There is a part of me that would like to see the name continued, if only to remind people just who is responsible for the benefits they are receiving. But to be realistic, having a program in 2045 whose name references a president first elected in 2008 would just sound dated, old-fashioned, like yesterday's news.

In the 2012 campaign, on the other hand, I thought it was brilliant for the president to reclaim the name Obamacare from his Republican opponents. For example, a month before the election, he turned the tables on them, declaring: "They call it Obamacare? I do care! You should care, too," and later the same day adding: "Folks go around saying Obamacare. That’s right—I care. That’s their main agenda? That’s your plank? .... Making sure 30 million people don’t have health insurance?" He was rightfully proud to embrace his signature domestic policy achievement.

President Obama has said that he has "no more campaigns to run." So the question becomes what makes sense in terms of the program's name going forward. Here's what I propose:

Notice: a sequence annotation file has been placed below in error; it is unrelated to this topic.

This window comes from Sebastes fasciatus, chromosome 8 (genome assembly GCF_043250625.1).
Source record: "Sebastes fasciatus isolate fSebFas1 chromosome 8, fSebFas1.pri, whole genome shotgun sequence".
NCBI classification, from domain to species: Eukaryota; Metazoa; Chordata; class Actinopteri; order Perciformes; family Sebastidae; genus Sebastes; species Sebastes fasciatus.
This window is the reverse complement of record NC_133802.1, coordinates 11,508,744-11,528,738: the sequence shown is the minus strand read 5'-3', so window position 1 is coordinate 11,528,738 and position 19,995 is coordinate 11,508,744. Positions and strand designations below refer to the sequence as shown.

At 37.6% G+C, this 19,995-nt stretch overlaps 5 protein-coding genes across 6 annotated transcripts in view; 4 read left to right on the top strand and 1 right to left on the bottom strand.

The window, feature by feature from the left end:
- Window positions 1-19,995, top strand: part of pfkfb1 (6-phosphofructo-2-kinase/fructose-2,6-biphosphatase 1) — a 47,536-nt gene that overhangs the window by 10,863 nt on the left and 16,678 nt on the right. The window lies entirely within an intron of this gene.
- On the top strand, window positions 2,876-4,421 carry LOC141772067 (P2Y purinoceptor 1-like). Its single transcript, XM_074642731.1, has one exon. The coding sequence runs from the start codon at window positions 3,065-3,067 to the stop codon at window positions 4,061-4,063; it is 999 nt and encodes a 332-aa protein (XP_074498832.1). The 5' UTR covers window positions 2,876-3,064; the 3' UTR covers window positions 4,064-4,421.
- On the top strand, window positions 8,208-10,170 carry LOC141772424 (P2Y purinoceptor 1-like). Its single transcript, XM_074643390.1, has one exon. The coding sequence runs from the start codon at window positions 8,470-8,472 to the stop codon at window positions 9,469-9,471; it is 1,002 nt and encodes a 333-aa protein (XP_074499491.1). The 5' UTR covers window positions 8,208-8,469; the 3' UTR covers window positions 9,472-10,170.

Got you thinking? I hope so. Please follow me beyond the fold for more.
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A demonstrator holds a sign during a nationwide strike and protest at fast food restaurants to raise the hourly minimum wage to $15 in New York, December 5, 2013. Fast-food workers in hundreds of U.S. cities staged a day of rallies on Thursday to demand h
When different progressive movements stick together, everybody wins.
Silos are dangerous. I’m not talking about the kind that house nuclear missiles, but rather the metaphorical kind, the kind that divide people who could and should be working together toward a shared goal. Too often, progressives have found themselves divided into these kinds of silos, for example, with women—themselves typically divided by race and ethnicity—fighting for gender equality, LGBT folks fighting for gay rights, unions and workers fighting for labor rights, and on and on.

To some degree, these divisions are understandable. Part of the way a marginalized group empowers itself is by creating a movement in which its members play a predominant role. At the end of the day, however, the goal of a political movement ought not to be solely or even primarily to help those who actively participate to feel empowered—as important as that is— but rather to achieve specific policy or other concrete aims that improve the lives of all those whom the movement represents. The movement must be a means to an end, not an end unto itself. Achieving those ends requires marshaling as much support as possible, and that means each group must break out of its silo and support one another’s causes.